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How to Get Students to Your On-Campus Events

Posted by Alexa Russell on Jul 11, 2018 8:03:00 AM

I know from personal experience that promoting on-campus events can be a daunting and tricky task. I spent 4 years in college working for Auburn University’s University Program Council. We planned all of the student-fee funded on-campus events for students. Our events included workshops, movies, carnivals, concerts and more. After promoting countless events over the years, I have learned what works and what doesn’t. Here are the 4 best tips to get students to your on-campus events.

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Use Social Media in a Creative Way

While interviewing committee applicants for UPC, one question we asked was: “what are some creative ways you would market xyz event?” Most of the time, the answers were the same - social media and handing out fliers. Handing out fliers is generally ineffective outbound marketing and social media is ineffective unless you have a way to draw your audience in.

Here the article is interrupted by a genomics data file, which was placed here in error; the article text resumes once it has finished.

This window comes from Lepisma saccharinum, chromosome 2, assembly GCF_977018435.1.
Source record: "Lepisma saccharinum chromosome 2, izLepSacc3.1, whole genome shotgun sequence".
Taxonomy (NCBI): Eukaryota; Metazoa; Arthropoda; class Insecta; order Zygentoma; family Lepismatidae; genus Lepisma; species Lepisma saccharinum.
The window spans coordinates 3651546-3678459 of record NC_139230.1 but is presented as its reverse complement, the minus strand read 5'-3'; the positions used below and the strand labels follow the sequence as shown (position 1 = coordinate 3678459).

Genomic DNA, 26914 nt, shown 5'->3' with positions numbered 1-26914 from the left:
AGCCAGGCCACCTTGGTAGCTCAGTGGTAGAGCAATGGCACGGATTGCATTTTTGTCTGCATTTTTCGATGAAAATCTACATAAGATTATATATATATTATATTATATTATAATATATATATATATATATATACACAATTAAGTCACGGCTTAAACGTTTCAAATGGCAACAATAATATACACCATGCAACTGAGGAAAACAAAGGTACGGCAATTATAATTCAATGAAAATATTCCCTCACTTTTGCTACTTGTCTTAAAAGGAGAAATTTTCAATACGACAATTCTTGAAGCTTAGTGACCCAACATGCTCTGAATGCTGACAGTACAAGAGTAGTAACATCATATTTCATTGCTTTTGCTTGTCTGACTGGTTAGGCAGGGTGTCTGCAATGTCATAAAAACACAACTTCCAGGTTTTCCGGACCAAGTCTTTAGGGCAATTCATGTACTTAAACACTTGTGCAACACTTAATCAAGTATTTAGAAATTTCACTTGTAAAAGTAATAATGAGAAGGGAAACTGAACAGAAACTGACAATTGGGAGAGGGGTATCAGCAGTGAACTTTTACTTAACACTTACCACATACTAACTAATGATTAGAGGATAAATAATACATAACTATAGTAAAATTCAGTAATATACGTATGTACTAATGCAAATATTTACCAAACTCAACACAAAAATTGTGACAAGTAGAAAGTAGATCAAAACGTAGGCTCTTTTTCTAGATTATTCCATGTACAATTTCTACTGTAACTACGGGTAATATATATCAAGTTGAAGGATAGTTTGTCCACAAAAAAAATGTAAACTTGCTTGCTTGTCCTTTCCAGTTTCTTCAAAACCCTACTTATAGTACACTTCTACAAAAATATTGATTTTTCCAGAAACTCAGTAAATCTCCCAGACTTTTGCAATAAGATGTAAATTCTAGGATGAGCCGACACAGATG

Facebook users tend to be older and less Generation Z and Millennials have accounts, but it can still be a useful platform. It’s a good idea to create a Facebook event page so your attendees can mark themselves as “going” and possibly share the page with their friends. Some people also have their Facebook events synced with their online calendars and your event and the details will show up on them. Be sure to post updates on the event page and include as many details as possible. Encourage everyone involved in the event to invite their Facebook friends that are in your target audience. Facebook ads can also be created that allow you to select specific locations, age ranges, and gender for your target market.

Instagram can also be a helpful tool. Sharing graphics or photos about the event on accounts that are relevant to the event can entice your audience. Instagram ads can also put your event information in front of people who might not see it on your accounts.